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Colleges & Universities Culture

Huntington University Stripped from Hosting Indiana State Track Meet Amid Abuse Allegations

The Indiana High School Athletic Association has stripped Huntington University from hosting the state semifinal track meet Oct. 22 in the wake of accusations of abuse in Huntington’s track and cross-country programs.

The meet was moved to Indiana Wesleyan University.

“With the issues surrounding the cross-country program at Huntington we felt the potential for a significant distraction was just too great. We certainly hope to return to Huntington for the 2023 tournament,” said Paul Neidig, commissioner of the IHSAA, in a statement.

The university, which is affiliated with the Church of the United Brethren in Christ, put cross-country coach Lauren Johnson and assistant Curtis Hines on administrative leave Oct. 6 after two former runners at the Christian liberal arts college filed a federal lawsuit against the school and several coaches Sept. 20.

The suit alleges criminal battery by former track coach Nick Johnson and negligence on the part of the university and other officials, including Lauren Johnson, who assumed her husband’s coaching role after he left.  

Nick Johnson was fired by Huntington in 2020 following allegations that his teams were run in a “cult-like” manner that included sexual and physical abuse and pressure to submit to doping, the IndyStar reported.

The lawsuit says Nick Johnson invited some team members to participate in a “study” and rubbed unknown substances on them during “treatments” and sexually assaulted them during massages, ESPN reported. 

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It alleges that Lauren Johnson and Hines, as well as university officials, knew about the abuse but did nothing.

The suit also asserts that Huntington violated Title IX, which prohibits sex-based discrimination in any school or education program that receives funding from the federal government.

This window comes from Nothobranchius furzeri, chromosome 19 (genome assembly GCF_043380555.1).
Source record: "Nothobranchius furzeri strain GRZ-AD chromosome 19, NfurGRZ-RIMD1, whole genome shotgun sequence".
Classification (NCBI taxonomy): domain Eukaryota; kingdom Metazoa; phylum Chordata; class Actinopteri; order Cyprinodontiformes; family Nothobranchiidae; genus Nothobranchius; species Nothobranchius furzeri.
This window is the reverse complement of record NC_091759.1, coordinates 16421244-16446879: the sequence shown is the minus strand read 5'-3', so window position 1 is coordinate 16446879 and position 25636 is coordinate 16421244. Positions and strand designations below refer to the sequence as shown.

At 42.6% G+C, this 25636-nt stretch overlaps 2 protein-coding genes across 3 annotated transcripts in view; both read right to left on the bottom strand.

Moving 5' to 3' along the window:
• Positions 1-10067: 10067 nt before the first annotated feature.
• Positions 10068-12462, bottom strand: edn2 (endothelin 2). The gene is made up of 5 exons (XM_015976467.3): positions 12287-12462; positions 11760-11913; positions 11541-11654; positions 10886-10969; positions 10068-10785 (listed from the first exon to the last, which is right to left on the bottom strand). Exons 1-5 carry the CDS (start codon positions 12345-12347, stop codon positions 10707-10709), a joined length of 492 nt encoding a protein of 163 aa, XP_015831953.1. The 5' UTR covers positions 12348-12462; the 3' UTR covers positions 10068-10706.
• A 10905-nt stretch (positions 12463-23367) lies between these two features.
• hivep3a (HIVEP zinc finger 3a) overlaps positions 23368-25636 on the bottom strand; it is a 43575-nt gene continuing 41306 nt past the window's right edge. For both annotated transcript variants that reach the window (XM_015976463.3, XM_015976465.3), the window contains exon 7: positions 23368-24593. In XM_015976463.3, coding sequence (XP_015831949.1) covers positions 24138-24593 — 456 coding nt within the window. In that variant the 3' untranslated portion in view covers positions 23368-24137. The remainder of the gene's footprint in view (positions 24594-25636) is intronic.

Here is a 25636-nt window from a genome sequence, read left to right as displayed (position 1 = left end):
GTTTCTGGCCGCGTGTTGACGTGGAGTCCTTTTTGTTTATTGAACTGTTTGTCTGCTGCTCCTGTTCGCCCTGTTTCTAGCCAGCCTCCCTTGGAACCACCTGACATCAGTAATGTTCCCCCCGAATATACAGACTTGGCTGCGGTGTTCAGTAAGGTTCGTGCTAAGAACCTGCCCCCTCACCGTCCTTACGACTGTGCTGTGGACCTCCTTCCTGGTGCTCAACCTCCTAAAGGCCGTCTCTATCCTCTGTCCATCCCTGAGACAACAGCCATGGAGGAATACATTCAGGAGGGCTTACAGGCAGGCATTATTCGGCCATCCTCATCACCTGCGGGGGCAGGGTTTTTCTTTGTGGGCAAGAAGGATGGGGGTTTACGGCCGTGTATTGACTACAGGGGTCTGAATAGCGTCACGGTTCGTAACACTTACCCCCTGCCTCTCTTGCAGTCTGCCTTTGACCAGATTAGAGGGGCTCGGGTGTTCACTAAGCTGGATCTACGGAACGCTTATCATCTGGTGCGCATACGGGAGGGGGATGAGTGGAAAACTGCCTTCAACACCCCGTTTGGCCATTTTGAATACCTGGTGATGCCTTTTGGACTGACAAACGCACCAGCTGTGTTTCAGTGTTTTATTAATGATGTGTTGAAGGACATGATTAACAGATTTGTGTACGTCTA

The university is part of the National Association of Intercollegiate Athletics (NAIA) and the Crossroads League, a conference of private Christian colleges in the Midwest.

More than 200 current and former women athletes signed a petition addressed to university president Sherilyn Emberton and the Huntington board of trustees urging the school to ban Lauren Johnson and Hines from campus and expressing their support for the two women who filed the lawsuit. 

“So let us say this very clearly, shepherds: there are wolves in the pen,” the petition says. “We understand that the pending lawsuit will account for how the wolves got there in the first place and why they were permitted to stay. But right now, we will call on you to do what shepherds do and remove the wolves.”

The university said in a statement that it “has and continues to provide a variety of opportunities and directed avenues for students who were impacted to be heard, obtain counseling services, and make Title IX inquiries” and remains “committed to providing a workplace and educational environment, as well as other benefits, programs, and activities, that are free from discrimination, harassment, and retaliation.”

Anne Stych

Anne Stych is a writer in Charlotte, North Carolina.